Posted by Curt on 13 February, 2014 at 2:25 pm. 3 comments already!


Wow!…the most liberal court in the land gets it right:

The Ninth Circuit’s decision in Peruta v. San Diego, released minutes ago, affirms the right of law-abiding citizens to carry handguns for lawful protection in public.

California law has a process for applying for a permit to carry a handgun for protection in public, with requirements for safety training, a background check, and so on. These requirements were not challenged. The statute also requires that the applicant have “good cause,” which was interpreted by San Diego County to mean that the applicant is faced with current specific threats. (Not all California counties have this narrow interpretation.) The Ninth Circuit, in a 2-1 opinion written by Judge O’Scannlain, ruled that Peruta was entitled to Summary Judgement, because the “good cause” provision violates the Second Amendment.

The Court ruled that a government may specify what mode of carrying to allow (open or concealed), but a government may not make it impossible for the vast majority of Californians to exercise their Second Amendment right to bear arms.

Eugene Volokh may be too modest to say so, but the Court cites him four times, to his articles Implementing the Right to Keep and Bear Arms for Self-Defense: An Analytical Framework and a Research Agenda, 56 UCLA L. Rev. 1443 (2009); andThe First and Second Amendments, 109 Colum. L. Rev. Sidebar 97 (2009). I got one cite, for The Second Amendment in the Nineteenth Century, 1998 B.Y.U. L. Rev 1359 (1998). [Other modern scholars cited were Nelson Lund, Stephen Halbrook, Clayton Cramer, Joseph Olson, and Joyce Malcolm, all of whom are familiar to longtime VC readers.]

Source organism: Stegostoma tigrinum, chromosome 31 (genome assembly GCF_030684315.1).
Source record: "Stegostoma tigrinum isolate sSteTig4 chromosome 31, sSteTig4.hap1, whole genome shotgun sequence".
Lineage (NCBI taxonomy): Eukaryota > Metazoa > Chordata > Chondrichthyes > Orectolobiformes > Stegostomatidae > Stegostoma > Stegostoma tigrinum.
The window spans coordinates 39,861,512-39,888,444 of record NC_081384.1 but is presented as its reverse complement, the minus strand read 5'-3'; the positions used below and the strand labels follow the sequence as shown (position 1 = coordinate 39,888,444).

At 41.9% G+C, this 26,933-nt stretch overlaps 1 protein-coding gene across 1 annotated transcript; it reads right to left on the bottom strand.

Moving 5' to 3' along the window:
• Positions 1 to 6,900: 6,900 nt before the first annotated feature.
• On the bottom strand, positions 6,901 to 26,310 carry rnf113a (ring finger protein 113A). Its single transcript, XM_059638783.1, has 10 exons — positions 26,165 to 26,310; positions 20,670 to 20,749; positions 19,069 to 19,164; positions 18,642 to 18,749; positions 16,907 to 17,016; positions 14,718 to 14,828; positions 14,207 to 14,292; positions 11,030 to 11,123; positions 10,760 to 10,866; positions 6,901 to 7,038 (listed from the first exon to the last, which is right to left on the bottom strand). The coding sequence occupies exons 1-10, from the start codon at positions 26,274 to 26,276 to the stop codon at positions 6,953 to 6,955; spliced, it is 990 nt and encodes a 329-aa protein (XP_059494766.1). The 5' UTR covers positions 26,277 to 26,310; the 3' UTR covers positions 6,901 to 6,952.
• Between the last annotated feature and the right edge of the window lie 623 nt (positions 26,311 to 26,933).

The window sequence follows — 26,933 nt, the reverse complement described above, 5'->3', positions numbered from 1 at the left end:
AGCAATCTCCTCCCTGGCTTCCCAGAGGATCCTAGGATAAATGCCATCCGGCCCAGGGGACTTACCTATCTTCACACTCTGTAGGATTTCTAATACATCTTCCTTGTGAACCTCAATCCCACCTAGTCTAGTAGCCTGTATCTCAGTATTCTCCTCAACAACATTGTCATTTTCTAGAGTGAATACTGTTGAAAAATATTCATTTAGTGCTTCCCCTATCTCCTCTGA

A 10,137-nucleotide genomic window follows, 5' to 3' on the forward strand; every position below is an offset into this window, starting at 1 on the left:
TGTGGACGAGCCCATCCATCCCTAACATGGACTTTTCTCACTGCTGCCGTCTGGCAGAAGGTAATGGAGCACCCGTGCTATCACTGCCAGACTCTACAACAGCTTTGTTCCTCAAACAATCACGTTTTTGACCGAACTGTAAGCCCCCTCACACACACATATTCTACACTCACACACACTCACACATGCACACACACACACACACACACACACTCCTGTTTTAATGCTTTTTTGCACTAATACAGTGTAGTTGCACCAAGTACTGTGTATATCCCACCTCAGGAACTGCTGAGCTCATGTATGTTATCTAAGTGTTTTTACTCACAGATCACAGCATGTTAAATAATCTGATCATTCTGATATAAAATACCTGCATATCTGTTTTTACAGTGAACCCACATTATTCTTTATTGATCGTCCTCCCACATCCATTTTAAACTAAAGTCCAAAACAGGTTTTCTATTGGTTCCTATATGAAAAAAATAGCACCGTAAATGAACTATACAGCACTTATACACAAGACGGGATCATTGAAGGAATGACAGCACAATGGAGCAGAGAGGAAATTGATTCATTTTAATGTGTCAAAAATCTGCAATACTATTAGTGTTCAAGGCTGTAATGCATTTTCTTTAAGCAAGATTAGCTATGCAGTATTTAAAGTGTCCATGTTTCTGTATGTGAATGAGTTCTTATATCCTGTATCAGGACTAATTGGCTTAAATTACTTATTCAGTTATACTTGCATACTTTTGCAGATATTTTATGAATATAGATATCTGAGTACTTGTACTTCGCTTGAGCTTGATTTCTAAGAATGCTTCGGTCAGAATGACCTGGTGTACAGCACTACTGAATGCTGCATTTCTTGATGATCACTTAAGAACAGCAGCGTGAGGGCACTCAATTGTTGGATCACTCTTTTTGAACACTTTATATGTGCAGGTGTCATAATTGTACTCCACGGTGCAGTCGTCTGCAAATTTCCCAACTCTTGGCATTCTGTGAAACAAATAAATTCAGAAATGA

I had participated in the case by filing anamicus brief for the International Law Enforcement Educators and Trainers Association and the Independence Institute, although the particular issue addressed in the brief became irrelevant before the case was decided. At the time of the brief, California law allowed persons to carry an unloaded handgun openly for self-defense, without need for a permit. The District Court had said that this was sufficient for exercise of the right to bear arms for self-defense. The amicus brief explained the mechanics of defensive gun use, and why it is unrealistic to expect that most people will be able to load and use their firearms after the perpetrator has begun a violent felony attack. Subsequent to the filing of the brief, the California legislature changed the statute, so now defensive open carry in any form is also prohibited.

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